Page:Aino folk-tales.djvu/56

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40
AINO FOLK-LORE.

If you look, my people will be angry. Mind you do not look." Thus spoke the old chief.

Well, there was a whole fleet of boats, inside of which crowds of people, both men and women, took passage. There were as many as five score boats, which all started off together. The Aino lay down inside one of them and hid his head, while the others made the boats go to the music of a pretty song. He liked this much. After awhile, they reached the land. When they had done so, the Aino, peeping a little, saw that there was a river, and that they were drawing water with dippers from the mouth of the river, and sipping it. They said to each other: "How good this water is!" Half the fleet went up the river. But the boat in which the Aino was went on its voyage, and at last reached his native place, whereupon the sailors threw the Aino into the water. He thought he had been dreaming. Afterwards he came to himself. The boat and its sailors had disappeared—whither he could not tell. But he went to his house, and, falling asleep, dreamt a dream. He dreamt that the same old chief appeared to him and said: "I am no human being. I am the chief of the salmon, the divine fish. As you seemed in danger of dying in the waves, I drew you to me and saved your life. You thought you only stayed with me one night. But in truth that night was a whole year. When it was ended, I sent you back to your native place. So I shall be truly grateful if henceforth you will offer rice-beer to me, set up the divine symbols in my honour, and worship me with the words 'I make a libation to the chief of the salmon, the divine fish.' If you do not worship me, you will become a poor man. Remember this well!" Such were the words which the divine old man spoke to him in his dream.—(Translated literally. Told by Ishanashte, 17th July, 1886.)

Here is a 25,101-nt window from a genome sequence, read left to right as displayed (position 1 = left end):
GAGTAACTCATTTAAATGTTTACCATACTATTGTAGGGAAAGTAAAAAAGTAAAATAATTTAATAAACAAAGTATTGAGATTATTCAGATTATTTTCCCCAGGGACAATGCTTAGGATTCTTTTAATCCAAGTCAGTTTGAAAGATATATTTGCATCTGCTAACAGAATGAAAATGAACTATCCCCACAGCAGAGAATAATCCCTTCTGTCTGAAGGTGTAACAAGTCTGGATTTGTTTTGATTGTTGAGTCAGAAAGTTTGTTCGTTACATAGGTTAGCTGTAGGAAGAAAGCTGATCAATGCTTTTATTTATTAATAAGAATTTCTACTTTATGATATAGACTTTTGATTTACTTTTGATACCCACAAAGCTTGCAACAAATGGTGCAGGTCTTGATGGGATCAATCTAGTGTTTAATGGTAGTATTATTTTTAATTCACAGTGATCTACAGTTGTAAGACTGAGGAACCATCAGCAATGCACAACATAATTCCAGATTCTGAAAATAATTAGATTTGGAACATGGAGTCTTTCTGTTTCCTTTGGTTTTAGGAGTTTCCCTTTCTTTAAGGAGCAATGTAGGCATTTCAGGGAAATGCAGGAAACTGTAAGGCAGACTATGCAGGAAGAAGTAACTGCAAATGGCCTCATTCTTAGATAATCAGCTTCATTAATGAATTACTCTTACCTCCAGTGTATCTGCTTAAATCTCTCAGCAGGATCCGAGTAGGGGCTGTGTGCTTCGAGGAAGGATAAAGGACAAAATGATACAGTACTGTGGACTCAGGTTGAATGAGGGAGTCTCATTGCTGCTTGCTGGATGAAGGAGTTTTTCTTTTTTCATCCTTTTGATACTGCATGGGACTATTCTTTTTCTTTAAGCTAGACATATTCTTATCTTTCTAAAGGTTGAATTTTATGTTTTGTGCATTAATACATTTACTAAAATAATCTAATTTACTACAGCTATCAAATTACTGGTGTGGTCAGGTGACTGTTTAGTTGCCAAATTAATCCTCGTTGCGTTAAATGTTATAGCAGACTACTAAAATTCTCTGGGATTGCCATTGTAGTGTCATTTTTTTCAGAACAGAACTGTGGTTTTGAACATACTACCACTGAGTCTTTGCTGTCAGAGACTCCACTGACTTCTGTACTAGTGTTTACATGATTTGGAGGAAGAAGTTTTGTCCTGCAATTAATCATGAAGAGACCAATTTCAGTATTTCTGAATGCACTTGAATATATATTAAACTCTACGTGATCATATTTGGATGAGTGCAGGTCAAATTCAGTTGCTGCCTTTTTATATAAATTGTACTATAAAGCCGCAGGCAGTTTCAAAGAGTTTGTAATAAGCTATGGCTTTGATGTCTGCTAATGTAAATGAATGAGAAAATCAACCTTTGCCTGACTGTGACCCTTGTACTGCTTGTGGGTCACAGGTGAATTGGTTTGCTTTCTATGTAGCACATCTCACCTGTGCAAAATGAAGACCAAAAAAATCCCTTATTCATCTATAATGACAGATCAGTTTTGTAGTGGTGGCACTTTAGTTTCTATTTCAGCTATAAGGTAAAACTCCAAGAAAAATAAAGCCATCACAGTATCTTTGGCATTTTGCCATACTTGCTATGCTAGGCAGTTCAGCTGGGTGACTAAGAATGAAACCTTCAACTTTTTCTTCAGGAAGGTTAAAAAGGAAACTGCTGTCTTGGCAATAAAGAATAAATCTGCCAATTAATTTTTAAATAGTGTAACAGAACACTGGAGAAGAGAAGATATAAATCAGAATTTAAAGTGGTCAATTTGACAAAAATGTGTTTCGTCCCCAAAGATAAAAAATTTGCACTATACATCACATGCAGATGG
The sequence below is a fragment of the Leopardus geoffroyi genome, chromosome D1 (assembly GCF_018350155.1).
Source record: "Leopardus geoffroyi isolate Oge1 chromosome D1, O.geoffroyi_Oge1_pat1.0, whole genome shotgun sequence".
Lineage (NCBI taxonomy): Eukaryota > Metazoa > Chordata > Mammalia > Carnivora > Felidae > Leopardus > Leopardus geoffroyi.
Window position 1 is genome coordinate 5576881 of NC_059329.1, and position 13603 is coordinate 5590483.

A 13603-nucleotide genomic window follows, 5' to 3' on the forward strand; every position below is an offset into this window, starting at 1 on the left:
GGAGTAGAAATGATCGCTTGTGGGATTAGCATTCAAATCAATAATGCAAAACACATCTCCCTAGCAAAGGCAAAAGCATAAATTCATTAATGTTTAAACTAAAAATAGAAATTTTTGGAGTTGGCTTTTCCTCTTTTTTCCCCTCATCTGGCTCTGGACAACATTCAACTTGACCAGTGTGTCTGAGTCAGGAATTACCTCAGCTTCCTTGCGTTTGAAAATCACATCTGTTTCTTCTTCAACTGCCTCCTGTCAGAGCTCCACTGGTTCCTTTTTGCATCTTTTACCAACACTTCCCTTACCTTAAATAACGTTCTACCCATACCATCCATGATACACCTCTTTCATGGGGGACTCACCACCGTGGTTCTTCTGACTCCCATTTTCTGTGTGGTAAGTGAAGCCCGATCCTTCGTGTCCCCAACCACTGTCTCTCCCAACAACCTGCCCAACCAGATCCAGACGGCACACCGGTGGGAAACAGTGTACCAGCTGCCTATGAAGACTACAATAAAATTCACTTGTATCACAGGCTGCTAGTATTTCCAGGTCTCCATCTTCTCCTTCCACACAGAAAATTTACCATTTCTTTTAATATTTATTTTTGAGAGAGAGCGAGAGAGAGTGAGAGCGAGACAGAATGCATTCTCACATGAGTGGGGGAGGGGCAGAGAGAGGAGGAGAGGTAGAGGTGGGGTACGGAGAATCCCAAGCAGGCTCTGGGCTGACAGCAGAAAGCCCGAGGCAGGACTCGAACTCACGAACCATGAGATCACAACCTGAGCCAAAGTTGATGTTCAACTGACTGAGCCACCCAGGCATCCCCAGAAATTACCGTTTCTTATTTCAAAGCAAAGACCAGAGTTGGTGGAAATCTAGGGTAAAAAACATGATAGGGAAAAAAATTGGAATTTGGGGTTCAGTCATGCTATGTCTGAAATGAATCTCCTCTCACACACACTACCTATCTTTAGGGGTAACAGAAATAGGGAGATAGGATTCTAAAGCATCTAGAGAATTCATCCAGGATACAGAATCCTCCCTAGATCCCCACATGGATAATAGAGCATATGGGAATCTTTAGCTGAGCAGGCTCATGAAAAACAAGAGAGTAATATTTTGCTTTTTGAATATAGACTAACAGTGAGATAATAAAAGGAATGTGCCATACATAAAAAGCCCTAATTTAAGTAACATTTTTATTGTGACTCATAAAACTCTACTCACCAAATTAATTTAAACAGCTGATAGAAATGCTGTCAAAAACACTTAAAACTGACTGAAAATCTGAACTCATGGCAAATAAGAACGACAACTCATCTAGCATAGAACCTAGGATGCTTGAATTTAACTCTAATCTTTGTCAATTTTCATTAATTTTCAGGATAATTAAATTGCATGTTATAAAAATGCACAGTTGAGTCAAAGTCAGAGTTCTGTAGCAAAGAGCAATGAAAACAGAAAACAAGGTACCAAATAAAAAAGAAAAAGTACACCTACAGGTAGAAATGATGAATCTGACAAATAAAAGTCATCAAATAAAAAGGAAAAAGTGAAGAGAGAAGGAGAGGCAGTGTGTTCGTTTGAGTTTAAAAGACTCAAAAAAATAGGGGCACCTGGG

XXXV.—The Hunter in Hades.

A handsome and brave young man, who was skilful in the chase, one day pursued a large bear into the recesses of the mountains. On and on ran the bear, and still the young fellow pursued it up heights and crags more and more dangerous, but without ever being able to